Last night, I finished Final Fantasy XV. There’s been a lot of concern, even on this blog, that the game might not be able to live up to the series’ reputation. I’m happy to say that Final Fantasy XV is simultaneously an evolution and a tribute to the series, evoking the spirit of Final Fantasy through story, gameplay, and aesthetics. SPOILER WARNING: From here out, I will be discussing FFXV in its entirety, including major plot points, character development, and the ending. You’ve been warned.
It’s no secret that the Final Fantasy brand has been reinventing itself, and that trend doesn’t seem to be slowing down with the upcoming Final Fantasy XV. After spending most of the decade in development, in less than two weeks the story of Noctis and company will finally be unleashed on the world for their judgment. I’ve written before about the pressure riding on this game, how it seems to be the make-or-break title for Final Fantasy’s legacy, at the very least in this new generation of consoles.
However, one of the (many) easy ways to piss off a group of gamers is to change something they liked. Jumping onto any news about FFXV will undoubtedly yield at least one comment assuming the entire game is going to be a trash heap simply because it is trying something new. While I disagree with these sentiments, it is true that FFXV (or any new FF game moving forward) could learn a thing or two by looking at its predecessors.
Over the last generation or two, there has been a notable shift in the way video games are written. It’s not just enough for a game to have strong mechanics and pretty graphics. Gamers now demand that their games deliver an engaging story – in particular, one that transports them to a well fleshed out world. The escapist nature of video games has been covered extensively by Volcano Bakemeat, and the easiest way to establish that element of wonder is by making sure your world has interesting, in-depth lore.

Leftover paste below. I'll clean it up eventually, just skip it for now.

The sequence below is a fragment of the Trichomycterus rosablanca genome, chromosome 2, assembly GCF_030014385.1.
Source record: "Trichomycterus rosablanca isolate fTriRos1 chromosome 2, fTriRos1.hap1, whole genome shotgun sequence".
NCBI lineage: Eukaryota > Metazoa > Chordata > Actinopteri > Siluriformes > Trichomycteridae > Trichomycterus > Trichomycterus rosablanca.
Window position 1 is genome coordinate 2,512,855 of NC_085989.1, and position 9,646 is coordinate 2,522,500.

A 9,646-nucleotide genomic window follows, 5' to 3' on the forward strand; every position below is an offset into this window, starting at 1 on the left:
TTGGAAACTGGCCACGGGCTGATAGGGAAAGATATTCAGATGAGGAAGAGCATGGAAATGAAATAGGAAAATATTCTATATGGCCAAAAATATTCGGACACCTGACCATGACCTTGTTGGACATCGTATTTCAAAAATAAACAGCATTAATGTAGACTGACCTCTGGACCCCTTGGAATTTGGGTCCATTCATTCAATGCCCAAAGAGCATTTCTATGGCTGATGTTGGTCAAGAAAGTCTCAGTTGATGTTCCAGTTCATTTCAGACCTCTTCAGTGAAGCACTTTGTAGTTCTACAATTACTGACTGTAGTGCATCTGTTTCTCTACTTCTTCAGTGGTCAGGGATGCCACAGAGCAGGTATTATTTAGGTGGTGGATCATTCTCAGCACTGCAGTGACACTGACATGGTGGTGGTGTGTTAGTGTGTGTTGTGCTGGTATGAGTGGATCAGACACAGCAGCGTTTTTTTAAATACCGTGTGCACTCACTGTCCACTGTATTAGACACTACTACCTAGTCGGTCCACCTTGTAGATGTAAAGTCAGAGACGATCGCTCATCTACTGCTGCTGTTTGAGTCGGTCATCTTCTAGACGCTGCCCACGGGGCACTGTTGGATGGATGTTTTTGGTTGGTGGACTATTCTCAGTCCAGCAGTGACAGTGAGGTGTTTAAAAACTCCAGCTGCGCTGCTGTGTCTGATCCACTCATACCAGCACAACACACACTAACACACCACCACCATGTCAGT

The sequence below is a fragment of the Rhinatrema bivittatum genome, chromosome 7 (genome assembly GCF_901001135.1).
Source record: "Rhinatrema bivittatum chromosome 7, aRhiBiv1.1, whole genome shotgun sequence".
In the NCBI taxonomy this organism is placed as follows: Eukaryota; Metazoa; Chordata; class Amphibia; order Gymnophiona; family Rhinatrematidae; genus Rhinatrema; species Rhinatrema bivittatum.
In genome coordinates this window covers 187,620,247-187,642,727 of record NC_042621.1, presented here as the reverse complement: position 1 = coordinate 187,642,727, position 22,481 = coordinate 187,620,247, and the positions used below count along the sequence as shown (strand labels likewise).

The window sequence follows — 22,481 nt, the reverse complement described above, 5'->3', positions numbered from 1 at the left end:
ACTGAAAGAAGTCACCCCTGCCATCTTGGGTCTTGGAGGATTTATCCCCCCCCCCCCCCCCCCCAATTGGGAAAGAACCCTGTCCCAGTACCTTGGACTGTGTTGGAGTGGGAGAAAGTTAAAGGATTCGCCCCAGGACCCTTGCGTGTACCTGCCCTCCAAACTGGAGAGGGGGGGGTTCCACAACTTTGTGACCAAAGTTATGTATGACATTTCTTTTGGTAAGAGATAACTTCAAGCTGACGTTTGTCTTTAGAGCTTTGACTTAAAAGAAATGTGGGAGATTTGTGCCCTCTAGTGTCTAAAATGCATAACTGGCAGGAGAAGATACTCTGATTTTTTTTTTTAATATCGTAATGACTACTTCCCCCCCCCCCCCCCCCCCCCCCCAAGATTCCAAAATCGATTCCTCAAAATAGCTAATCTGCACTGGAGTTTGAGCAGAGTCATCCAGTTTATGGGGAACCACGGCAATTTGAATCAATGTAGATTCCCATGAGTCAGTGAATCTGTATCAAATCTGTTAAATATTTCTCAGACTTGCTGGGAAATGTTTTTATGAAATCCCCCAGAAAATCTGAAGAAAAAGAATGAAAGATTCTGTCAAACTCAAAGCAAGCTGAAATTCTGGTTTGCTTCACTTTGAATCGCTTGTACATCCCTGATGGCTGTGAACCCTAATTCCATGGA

We have all experienced strong lore: a universe that you want to jump into and never leave. We all know what house we’d be sorted into at Hogwarts or which side of the Force we would favor. Many of the same elements that make for strong lore in other media also works for video games, yet many games get it wrong.
The way I see it there are five rules of thumb to making lore that pulls gamers in instead of putting them to sleep:
The “Uncovered: Final Fantasy XV” event in Los Angeles ended with a grandiose trailer showing off the story, environments, characters, and combat of Final Fantasy XV. The tagline for this trailer urged the player to “Reclaim Your Throne”, clearly referring to the game’s central premise of Prince Noctis taking his kingdom back from the invading army that has occupied it while he was out on a road trip with his bros. However, this game is about much more than that; it’s the culmination of a ten-year journey that Square hopes will end in a much more important throne being reclaimed.